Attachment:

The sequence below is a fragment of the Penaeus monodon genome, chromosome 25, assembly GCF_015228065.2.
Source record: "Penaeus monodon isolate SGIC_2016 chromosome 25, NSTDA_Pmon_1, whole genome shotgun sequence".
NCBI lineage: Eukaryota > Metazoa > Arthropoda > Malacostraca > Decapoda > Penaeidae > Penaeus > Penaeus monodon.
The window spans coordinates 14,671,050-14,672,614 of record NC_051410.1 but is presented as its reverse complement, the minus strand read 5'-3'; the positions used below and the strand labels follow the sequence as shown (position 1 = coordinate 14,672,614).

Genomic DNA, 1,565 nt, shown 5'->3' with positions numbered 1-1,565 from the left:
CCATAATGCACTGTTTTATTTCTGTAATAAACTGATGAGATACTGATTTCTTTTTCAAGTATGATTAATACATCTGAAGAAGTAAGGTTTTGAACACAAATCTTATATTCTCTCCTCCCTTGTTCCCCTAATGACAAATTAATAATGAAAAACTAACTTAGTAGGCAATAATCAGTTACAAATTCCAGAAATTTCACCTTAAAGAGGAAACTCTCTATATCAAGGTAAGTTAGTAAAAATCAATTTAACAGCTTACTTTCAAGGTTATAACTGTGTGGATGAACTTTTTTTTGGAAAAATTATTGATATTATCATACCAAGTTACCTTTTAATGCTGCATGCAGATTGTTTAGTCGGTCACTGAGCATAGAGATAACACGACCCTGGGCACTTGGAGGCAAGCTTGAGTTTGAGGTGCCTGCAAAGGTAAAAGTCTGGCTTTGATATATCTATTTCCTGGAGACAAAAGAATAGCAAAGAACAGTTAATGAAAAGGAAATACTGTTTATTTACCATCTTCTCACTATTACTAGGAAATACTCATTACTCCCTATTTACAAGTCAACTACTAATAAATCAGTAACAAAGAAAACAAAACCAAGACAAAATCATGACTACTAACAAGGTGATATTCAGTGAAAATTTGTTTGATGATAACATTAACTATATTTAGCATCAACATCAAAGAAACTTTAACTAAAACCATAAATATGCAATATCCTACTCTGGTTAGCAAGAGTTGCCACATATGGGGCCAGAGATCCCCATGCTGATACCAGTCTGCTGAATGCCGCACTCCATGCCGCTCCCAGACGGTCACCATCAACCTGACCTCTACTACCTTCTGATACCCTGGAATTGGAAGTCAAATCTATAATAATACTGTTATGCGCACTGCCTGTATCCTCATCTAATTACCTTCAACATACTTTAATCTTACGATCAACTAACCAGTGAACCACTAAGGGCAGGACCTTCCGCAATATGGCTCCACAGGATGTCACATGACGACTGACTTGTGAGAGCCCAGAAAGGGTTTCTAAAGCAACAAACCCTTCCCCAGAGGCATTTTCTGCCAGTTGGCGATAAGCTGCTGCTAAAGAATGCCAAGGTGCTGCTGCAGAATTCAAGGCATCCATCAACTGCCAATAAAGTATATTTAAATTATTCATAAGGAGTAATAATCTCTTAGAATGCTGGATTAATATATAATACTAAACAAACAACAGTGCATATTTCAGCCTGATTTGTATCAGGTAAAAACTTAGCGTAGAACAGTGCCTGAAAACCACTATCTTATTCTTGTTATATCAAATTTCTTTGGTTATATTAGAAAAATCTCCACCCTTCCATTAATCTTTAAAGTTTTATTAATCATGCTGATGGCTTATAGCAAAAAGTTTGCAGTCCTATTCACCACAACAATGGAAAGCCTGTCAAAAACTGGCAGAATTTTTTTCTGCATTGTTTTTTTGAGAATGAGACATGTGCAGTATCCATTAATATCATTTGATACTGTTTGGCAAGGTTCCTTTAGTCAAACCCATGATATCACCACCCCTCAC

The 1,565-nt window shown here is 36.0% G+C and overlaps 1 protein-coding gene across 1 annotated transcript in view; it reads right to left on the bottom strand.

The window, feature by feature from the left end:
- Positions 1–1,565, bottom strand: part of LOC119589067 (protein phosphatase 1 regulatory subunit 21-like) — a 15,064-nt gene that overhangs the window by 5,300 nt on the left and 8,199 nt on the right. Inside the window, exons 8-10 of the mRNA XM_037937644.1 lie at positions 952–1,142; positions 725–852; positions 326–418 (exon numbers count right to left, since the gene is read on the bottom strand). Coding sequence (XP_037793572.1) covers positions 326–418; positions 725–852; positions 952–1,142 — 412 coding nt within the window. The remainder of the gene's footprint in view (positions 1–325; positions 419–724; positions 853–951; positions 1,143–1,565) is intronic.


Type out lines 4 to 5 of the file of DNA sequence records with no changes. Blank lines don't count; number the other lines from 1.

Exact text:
The window spans coordinates 14,671,050-14,672,614 of record NC_051410.1 but is presented as its reverse complement, the minus strand read 5'-3'; the positions used below and the strand labels follow the sequence as shown (position 1 = coordinate 14,672,614).

Genomic DNA, 1,565 nt, shown 5'->3' with positions numbered 1-1,565 from the left: